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What's this blog all about?

Hi, I'm Nicola - welcome to a blog about family travel around the world, without leaving the UK.
I love travel adventures, but to save cash and keep my family's carbon footprint lower, I dreamt up a unique stay-at-home travel experience. So far I've visited 110 countries... without leaving the UK. Join me exploring the next 86! Or have a look at the "countries" you can discover within the UK by scrolling the labels (below right). Here's to happy travel from our doorsteps. See www.nicolabaird.com for info about the seven books I've written, a link to my other blog on thrifty, creative childcare (homemadekids.wordpress.com) or to contact me.

Friday, 21 March 2008

On the frame

Nicola & Pete plus daughters Lola, now 9 and Nell, now 7, spent last year exploring Britain in a carbon-light manner. Our spring 2008 challenge is to give up waste from 24 March to 24 April. Most posts are by Nicola (as it was her silly idea). This is how it’s going:

April is full of do-gooder events – join us at the Islington Ecology Centre on Sunday 6 April from 2-5pm to buy your own bit of Zimbabwean art done by 8-9 year old school students from Harare. All the money raised will go to support the Greystone Nature Reserve, a little pocket park around a dam in the suburb of Borrowdale. Since 2006 Greystone Nature Reserve has been twinned with Gillespie Park and the Friends of Gillespie are trying to raise around #250 a year to help cover the Zimbabwean park’s running costs.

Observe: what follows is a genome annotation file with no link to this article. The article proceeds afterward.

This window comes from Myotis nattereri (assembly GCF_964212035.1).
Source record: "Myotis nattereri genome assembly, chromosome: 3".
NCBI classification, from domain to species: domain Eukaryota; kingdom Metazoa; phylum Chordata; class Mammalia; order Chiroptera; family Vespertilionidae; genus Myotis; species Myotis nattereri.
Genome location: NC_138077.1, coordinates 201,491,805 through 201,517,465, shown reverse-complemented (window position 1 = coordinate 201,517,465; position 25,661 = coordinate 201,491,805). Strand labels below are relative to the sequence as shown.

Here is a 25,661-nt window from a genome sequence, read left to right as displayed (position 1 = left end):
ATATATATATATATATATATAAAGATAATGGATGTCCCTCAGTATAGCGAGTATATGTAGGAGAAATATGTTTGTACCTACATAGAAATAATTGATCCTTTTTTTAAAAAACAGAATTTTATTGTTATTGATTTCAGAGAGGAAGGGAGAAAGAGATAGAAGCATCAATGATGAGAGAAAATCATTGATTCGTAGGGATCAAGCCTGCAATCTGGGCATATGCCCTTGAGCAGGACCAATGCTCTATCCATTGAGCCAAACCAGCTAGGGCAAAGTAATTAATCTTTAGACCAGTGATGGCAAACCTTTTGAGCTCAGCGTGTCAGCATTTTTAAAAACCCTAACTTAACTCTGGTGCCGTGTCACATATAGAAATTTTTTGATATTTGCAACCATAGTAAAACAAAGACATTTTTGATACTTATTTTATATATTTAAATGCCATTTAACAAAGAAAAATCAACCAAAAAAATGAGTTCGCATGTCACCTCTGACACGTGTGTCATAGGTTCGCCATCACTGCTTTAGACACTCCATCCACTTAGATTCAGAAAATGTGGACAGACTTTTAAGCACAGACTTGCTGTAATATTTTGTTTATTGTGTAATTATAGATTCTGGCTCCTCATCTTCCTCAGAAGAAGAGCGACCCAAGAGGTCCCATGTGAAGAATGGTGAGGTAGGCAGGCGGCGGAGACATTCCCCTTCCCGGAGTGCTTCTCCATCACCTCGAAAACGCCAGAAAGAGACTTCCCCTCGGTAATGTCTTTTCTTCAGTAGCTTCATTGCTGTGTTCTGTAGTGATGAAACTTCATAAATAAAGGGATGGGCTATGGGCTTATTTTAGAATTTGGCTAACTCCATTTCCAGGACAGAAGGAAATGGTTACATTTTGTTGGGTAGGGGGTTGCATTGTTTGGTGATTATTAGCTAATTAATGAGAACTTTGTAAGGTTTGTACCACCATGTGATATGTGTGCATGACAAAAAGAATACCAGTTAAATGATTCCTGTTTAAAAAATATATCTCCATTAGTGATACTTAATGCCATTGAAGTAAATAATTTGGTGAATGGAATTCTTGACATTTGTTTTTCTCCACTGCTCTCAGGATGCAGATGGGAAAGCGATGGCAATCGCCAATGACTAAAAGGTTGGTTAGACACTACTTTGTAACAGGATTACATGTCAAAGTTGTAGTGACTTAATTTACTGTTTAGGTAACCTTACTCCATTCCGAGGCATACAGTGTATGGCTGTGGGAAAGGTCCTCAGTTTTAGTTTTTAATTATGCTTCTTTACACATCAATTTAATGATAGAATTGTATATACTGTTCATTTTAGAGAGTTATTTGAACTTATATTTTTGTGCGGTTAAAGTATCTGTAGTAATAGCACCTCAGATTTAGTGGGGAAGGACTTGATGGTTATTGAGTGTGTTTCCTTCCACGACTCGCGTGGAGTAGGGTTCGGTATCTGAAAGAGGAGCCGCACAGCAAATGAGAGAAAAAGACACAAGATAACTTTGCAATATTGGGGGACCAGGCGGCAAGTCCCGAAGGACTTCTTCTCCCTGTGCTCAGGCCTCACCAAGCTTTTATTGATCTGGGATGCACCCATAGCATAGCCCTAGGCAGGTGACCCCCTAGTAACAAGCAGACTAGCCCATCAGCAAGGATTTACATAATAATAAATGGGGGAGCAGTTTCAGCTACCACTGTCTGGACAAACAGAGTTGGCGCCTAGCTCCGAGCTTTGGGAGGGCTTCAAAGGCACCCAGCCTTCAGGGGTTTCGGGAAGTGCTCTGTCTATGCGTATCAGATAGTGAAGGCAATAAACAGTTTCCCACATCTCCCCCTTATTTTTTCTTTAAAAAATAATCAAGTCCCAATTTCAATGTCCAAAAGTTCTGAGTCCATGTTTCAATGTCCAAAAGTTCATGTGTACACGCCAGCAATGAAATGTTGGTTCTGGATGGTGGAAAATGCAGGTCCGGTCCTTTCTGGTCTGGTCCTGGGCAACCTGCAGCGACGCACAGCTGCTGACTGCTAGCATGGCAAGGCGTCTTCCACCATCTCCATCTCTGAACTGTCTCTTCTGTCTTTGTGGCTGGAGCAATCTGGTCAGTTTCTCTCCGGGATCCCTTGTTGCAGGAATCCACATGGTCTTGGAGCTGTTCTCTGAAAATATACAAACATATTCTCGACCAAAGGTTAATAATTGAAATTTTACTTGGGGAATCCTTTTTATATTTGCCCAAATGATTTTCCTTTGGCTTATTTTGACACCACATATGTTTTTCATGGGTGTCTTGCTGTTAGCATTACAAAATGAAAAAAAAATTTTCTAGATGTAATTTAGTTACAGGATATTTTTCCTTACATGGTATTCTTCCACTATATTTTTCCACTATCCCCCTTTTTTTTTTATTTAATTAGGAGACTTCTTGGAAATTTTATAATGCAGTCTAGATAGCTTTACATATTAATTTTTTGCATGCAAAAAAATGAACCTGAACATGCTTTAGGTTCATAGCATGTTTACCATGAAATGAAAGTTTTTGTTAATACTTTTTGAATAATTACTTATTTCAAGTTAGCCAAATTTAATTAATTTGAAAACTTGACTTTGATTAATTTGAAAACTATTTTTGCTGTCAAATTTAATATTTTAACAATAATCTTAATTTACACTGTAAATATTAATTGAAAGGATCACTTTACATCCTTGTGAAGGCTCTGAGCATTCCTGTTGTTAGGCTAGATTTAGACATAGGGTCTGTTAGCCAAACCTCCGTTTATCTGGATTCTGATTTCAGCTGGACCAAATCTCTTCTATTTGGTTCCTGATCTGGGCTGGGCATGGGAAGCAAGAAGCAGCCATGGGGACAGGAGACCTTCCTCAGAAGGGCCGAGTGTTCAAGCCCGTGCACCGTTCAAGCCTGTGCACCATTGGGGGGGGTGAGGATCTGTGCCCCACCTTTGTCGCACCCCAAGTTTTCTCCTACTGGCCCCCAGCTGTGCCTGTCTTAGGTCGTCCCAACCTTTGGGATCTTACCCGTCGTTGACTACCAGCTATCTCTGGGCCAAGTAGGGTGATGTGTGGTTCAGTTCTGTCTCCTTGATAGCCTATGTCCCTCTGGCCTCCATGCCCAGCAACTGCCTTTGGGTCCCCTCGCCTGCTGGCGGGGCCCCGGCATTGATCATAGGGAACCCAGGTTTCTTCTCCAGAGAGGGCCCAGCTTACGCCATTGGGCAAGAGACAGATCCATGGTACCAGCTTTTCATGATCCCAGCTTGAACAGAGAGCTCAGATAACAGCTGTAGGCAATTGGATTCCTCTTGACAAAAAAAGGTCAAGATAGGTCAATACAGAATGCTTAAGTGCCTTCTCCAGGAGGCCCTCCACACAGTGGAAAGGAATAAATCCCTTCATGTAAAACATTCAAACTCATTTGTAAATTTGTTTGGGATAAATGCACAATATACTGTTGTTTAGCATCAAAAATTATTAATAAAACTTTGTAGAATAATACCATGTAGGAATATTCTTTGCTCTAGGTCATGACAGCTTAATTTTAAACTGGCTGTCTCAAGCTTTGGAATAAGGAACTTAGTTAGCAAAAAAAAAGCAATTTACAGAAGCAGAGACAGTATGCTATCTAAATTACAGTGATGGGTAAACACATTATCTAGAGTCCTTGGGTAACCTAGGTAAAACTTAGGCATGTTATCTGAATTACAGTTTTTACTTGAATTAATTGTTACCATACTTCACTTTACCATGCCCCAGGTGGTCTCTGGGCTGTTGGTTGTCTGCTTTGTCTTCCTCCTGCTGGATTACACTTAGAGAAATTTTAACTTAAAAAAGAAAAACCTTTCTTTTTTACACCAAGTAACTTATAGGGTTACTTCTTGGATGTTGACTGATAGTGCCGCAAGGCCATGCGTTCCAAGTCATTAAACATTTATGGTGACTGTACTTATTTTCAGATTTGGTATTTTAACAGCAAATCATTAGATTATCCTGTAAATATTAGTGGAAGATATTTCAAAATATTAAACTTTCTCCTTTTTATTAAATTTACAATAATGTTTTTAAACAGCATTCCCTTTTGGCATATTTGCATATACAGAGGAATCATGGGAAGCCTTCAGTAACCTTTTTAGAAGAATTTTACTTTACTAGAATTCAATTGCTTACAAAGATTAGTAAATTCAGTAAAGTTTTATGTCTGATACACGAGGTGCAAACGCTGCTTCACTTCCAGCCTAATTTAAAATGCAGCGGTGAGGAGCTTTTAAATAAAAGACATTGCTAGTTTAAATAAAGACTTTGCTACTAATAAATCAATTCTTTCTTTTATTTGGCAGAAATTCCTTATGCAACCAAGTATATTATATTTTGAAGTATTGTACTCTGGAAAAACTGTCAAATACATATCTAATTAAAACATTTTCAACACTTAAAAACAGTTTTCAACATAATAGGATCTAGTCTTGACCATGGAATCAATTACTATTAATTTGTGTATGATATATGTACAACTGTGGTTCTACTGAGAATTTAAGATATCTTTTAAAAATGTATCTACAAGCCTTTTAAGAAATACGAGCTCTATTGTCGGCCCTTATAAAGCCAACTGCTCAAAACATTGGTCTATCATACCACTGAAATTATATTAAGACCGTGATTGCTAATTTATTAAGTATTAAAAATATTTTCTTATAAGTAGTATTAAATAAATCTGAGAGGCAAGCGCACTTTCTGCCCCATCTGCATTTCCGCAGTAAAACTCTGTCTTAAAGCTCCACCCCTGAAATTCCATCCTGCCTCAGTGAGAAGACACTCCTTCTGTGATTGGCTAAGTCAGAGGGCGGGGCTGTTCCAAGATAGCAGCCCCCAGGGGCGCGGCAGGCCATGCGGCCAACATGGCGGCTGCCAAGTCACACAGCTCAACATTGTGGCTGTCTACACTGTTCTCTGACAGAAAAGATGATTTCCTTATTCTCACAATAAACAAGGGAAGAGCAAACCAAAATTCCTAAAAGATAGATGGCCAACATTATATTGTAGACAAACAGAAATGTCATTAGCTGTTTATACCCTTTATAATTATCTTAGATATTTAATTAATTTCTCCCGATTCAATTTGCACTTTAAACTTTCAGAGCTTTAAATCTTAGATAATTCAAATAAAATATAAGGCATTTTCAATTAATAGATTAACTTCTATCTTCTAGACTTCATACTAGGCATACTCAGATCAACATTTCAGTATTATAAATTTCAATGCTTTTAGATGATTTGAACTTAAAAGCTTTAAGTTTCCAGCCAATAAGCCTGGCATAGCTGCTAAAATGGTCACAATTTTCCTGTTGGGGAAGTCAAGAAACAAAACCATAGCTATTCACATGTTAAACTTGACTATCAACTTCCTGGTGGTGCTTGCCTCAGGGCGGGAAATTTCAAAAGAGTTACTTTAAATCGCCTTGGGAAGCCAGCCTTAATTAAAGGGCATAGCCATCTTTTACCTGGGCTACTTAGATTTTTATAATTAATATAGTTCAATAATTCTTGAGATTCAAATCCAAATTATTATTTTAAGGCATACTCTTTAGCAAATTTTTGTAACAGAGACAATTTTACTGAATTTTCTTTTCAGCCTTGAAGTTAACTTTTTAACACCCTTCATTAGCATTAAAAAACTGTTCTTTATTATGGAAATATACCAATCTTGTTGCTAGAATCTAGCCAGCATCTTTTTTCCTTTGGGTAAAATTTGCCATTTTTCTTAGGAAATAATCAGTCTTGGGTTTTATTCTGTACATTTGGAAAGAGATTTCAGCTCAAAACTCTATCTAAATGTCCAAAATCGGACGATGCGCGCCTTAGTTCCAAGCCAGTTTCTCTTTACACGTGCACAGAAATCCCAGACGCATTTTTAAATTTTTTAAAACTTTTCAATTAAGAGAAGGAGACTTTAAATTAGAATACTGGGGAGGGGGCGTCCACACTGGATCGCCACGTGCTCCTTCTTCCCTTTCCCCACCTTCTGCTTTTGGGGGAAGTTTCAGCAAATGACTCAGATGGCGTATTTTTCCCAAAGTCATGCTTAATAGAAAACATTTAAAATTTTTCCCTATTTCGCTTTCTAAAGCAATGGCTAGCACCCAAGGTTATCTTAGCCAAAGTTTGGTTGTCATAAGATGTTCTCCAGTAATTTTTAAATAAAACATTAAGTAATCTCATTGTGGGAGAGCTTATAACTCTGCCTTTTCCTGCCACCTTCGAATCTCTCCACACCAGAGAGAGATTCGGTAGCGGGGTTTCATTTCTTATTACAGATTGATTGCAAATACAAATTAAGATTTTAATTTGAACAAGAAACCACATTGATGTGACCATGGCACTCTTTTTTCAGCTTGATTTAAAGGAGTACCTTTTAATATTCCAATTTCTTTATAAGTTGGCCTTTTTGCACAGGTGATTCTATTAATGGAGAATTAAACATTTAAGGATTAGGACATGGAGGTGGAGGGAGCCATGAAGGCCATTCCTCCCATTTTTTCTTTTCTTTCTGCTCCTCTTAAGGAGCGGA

Last night I was trying to frame the 12 sweet pictures my friend Nicky brought over from Zimbabwe in December. All were winners in the competition Greystone Nature Reserve holds every October for the schools that use the park. Although I’d rather use a second hand frame I just couldn’t find a dozen A4 frames and so turned to the Ikea solution. The Ram frame (incredibly cheap), made in China may make these pictures look lovely and sellable for the wanted tenner BUT it created a pile of plastic waste that I’ve no idea how to recycle.

Why every picture frame needed a thin envelope of plastic (only removable with scissors) and then two more bits of sticky plastic to be peeled off the cheap plastic facing that turns a page of A4 into a proper picture is mystifying.

Verdict: it’s harder than I thought to avoid non-recyclable plastics. If I get the energy I’m going to write to Ikea (which claims it is soon to charge customers for plastic bags) to ask if they can reduce their packaging. Or at least explain themselves...

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